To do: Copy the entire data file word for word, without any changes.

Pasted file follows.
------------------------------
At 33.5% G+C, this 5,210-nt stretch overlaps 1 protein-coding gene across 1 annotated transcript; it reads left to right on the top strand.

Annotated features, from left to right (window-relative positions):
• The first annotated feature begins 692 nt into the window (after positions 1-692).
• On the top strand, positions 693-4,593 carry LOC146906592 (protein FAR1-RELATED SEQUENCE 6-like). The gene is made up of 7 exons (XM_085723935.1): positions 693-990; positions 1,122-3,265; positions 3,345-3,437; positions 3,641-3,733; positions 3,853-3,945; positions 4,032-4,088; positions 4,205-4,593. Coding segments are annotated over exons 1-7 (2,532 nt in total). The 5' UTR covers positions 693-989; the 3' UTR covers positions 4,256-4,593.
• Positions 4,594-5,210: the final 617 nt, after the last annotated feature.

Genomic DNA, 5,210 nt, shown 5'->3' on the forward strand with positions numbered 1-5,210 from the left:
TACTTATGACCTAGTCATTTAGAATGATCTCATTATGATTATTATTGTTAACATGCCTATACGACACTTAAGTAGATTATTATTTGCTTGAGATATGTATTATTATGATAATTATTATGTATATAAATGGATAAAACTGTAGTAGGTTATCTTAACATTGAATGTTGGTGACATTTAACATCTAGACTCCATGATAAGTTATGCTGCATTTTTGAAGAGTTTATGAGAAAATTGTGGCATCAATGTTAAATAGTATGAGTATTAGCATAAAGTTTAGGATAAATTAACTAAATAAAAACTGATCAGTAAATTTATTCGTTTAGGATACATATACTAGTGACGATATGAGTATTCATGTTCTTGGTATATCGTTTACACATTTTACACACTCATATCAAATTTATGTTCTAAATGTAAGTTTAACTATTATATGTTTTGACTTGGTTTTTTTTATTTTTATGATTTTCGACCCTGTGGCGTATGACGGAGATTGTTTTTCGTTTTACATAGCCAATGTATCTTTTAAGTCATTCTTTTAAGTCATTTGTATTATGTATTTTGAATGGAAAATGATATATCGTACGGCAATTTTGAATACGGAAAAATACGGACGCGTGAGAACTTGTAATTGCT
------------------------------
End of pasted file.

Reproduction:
At 33.5% G+C, this 5,210-nt stretch overlaps 1 protein-coding gene across 1 annotated transcript; it reads left to right on the top strand.

Annotated features, from left to right (window-relative positions):
• The first annotated feature begins 692 nt into the window (after positions 1-692).
• On the top strand, positions 693-4,593 carry LOC146906592 (protein FAR1-RELATED SEQUENCE 6-like). The gene is made up of 7 exons (XM_085723935.1): positions 693-990; positions 1,122-3,265; positions 3,345-3,437; positions 3,641-3,733; positions 3,853-3,945; positions 4,032-4,088; positions 4,205-4,593. Coding segments are annotated over exons 1-7 (2,532 nt in total). The 5' UTR covers positions 693-989; the 3' UTR covers positions 4,256-4,593.
• Positions 4,594-5,210: the final 617 nt, after the last annotated feature.

Genomic DNA, 5,210 nt, shown 5'->3' on the forward strand with positions numbered 1-5,210 from the left:
TACTTATGACCTAGTCATTTAGAATGATCTCATTATGATTATTATTGTTAACATGCCTATACGACACTTAAGTAGATTATTATTTGCTTGAGATATGTATTATTATGATAATTATTATGTATATAAATGGATAAAACTGTAGTAGGTTATCTTAACATTGAATGTTGGTGACATTTAACATCTAGACTCCATGATAAGTTATGCTGCATTTTTGAAGAGTTTATGAGAAAATTGTGGCATCAATGTTAAATAGTATGAGTATTAGCATAAAGTTTAGGATAAATTAACTAAATAAAAACTGATCAGTAAATTTATTCGTTTAGGATACATATACTAGTGACGATATGAGTATTCATGTTCTTGGTATATCGTTTACACATTTTACACACTCATATCAAATTTATGTTCTAAATGTAAGTTTAACTATTATATGTTTTGACTTGGTTTTTTTTATTTTTATGATTTTCGACCCTGTGGCGTATGACGGAGATTGTTTTTCGTTTTACATAGCCAATGTATCTTTTAAGTCATTCTTTTAAGTCATTTGTATTATGTATTTTGAATGGAAAATGATATATCGTACGGCAATTTTGAATACGGAAAAATACGGACGCGTGAGAACTTGTAATTGCT